Any trusts set up by FDRs whilst they were non-UK domiciled are now within the scope of UK IHT. In addition, FDRs will not be able to benefit from the trust protections or asset rebasing as set out below.

Domicile status

His Majesty’s Revenue and Customs (HMRC) are increasingly enquiring into claims by individuals to be non-UK domiciled, especially where the individual has been resident in the United Kingdom for many years, does not retain strong ties to the country of origin, and/or cannot demonstrate the circumstances in which they will leave the United Kingdom. There are several circumstances in which domicile for general law purposes remains important, even once an individual has become deemed domiciled for tax purposes. 

The remittance basis

UK-resident individuals eligible for the remittance basis of taxation include the following:

  1. Non-UK domiciled individuals who are under 18 years of age and have no UK sources of income and gains and do not remit any foreign income or gains. The remittance basis applies automatically in this case (i.e. no UK tax return is required).
  2. Non-UK domiciled individuals who have unremitted non-UK income and gains on non-UK assets that are less than GBP 2,000 in the UK tax year. The remittance basis applies automatically in this case, and no claim (or tax return) is required.
  3. Non-UK domiciled individuals who have been UK resident for less than seven out of the preceding nine tax years. The remittance basis must be claimed (by filing a tax return) in this case, but no remittance basis charge needs to be paid.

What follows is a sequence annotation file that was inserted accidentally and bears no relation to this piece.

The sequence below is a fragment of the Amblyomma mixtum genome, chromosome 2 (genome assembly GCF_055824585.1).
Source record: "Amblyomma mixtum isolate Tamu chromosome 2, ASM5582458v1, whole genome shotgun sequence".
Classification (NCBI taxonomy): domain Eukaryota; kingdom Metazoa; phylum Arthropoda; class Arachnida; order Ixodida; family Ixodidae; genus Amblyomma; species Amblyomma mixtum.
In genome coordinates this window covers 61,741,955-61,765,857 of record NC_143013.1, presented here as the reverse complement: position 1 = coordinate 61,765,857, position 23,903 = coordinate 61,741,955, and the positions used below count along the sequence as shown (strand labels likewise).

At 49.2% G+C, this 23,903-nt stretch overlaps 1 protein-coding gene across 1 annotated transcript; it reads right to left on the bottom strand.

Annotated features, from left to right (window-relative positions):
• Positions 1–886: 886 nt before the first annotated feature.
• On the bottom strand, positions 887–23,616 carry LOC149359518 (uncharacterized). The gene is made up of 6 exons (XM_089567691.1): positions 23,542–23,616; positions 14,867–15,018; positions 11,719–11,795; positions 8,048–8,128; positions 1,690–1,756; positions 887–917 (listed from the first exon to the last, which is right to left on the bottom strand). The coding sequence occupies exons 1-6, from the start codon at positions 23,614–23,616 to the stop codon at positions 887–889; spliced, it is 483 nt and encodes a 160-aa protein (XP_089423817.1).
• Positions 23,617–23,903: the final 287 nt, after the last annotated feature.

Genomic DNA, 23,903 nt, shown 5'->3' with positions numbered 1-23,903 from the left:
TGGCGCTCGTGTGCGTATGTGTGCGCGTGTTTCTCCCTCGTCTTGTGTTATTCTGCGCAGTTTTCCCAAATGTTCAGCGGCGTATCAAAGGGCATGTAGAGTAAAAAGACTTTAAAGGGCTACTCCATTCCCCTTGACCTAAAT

4. Non-UK domiciled individuals who have been UK-resident for seven or more of the preceding tax years and pay (if necessary) the annual remittance basis charge (see below). A claim is required in this case in order to benefit from the remittance basis.

If this claim is made (categories 3 and 4 above), the individual will give up any entitlement to the tax-free personal allowance (see the Deductions section) and capital gains tax (CGT) annual exemption (see the Other taxes section).

Remittance basis charge (RBC)

An individual who wishes to claim the remittance basis of taxation but has been resident in the United Kingdom in seven or more of the previous nine years and is over 18 years of age will have to pay an additional tax charge of GBP 30,000 each tax year to enable them to use the remittance basis of taxation (i.e. RBC).